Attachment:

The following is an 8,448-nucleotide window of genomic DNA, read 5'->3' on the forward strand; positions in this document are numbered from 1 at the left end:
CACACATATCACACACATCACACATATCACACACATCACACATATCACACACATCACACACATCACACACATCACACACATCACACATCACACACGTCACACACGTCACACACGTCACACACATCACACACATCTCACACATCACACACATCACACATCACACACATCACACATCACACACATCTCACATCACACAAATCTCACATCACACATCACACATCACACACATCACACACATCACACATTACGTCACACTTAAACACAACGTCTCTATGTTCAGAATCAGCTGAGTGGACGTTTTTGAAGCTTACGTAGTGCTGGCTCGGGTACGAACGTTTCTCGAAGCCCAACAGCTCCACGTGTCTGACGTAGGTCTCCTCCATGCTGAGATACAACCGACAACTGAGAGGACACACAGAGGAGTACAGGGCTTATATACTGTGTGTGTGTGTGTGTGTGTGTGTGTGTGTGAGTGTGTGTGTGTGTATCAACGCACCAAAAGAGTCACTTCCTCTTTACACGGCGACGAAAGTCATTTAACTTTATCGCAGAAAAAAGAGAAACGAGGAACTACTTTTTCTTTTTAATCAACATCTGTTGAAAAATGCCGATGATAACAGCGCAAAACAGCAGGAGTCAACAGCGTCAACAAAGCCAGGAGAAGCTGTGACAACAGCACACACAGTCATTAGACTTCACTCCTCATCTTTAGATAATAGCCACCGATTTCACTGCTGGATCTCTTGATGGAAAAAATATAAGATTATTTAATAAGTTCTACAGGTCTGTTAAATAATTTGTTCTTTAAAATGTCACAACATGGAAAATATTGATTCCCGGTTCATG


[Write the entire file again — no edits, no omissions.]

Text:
The following is an 8,448-nucleotide window of genomic DNA, read 5'->3' on the forward strand; positions in this document are numbered from 1 at the left end:
CACACATATCACACACATCACACATATCACACACATCACACATATCACACACATCACACACATCACACACATCACACACATCACACATCACACACGTCACACACGTCACACACGTCACACACATCACACACATCTCACACATCACACACATCACACATCACACACATCACACATCACACACATCTCACATCACACAAATCTCACATCACACATCACACATCACACACATCACACACATCACACATTACGTCACACTTAAACACAACGTCTCTATGTTCAGAATCAGCTGAGTGGACGTTTTTGAAGCTTACGTAGTGCTGGCTCGGGTACGAACGTTTCTCGAAGCCCAACAGCTCCACGTGTCTGACGTAGGTCTCCTCCATGCTGAGATACAACCGACAACTGAGAGGACACACAGAGGAGTACAGGGCTTATATACTGTGTGTGTGTGTGTGTGTGTGTGTGTGTGTGAGTGTGTGTGTGTGTATCAACGCACCAAAAGAGTCACTTCCTCTTTACACGGCGACGAAAGTCATTTAACTTTATCGCAGAAAAAAGAGAAACGAGGAACTACTTTTTCTTTTTAATCAACATCTGTTGAAAAATGCCGATGATAACAGCGCAAAACAGCAGGAGTCAACAGCGTCAACAAAGCCAGGAGAAGCTGTGACAACAGCACACACAGTCATTAGACTTCACTCCTCATCTTTAGATAATAGCCACCGATTTCACTGCTGGATCTCTTGATGGAAAAAATATAAGATTATTTAATAAGTTCTACAGGTCTGTTAAATAATTTGTTCTTTAAAATGTCACAACATGGAAAATATTGATTCCCGGTTCATG